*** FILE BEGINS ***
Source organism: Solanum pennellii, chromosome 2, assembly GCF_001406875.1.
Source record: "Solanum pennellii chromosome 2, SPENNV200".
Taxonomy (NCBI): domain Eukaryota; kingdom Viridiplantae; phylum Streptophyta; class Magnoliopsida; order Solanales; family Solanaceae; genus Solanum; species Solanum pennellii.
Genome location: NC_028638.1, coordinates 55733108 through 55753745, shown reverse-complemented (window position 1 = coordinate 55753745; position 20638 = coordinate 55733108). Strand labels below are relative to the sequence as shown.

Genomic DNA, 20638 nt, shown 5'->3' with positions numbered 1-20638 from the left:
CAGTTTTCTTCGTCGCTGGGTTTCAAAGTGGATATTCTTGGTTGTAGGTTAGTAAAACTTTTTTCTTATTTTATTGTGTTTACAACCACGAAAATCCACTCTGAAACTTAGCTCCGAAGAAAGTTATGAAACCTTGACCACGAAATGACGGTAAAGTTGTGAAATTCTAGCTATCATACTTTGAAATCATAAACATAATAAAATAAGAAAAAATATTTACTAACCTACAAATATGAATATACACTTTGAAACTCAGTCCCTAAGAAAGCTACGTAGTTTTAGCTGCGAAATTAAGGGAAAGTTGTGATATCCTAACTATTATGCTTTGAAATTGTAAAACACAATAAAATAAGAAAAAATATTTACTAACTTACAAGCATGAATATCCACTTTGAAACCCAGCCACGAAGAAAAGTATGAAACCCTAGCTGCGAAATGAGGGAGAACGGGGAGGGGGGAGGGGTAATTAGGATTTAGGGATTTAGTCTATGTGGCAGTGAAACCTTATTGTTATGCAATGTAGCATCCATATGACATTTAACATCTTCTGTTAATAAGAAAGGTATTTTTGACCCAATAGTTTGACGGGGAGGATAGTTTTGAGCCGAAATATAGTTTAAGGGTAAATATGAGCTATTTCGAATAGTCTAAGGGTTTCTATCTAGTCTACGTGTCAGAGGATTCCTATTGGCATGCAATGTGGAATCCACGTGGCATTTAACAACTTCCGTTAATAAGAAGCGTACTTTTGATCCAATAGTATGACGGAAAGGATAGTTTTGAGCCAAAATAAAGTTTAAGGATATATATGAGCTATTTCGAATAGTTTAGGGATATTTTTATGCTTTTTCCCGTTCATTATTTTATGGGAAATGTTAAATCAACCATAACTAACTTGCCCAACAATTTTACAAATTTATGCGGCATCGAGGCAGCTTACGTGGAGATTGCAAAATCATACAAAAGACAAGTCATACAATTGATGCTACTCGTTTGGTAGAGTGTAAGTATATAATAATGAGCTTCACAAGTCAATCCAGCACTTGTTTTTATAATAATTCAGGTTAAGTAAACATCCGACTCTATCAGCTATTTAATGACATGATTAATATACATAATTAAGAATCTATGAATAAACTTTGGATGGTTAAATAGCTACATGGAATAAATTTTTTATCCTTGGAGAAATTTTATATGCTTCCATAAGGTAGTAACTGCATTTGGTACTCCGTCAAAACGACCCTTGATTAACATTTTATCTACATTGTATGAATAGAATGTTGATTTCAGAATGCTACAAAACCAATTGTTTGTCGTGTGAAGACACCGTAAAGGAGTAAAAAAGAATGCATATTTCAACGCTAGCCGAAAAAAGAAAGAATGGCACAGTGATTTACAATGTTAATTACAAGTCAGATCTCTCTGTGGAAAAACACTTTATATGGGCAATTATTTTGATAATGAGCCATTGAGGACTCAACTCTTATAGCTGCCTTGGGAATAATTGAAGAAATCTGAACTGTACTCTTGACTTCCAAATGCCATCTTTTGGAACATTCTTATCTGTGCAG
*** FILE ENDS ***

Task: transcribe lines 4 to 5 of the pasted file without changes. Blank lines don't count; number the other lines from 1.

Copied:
Genome location: NC_028638.1, coordinates 55733108 through 55753745, shown reverse-complemented (window position 1 = coordinate 55753745; position 20638 = coordinate 55733108). Strand labels below are relative to the sequence as shown.

Genomic DNA, 20638 nt, shown 5'->3' with positions numbered 1-20638 from the left: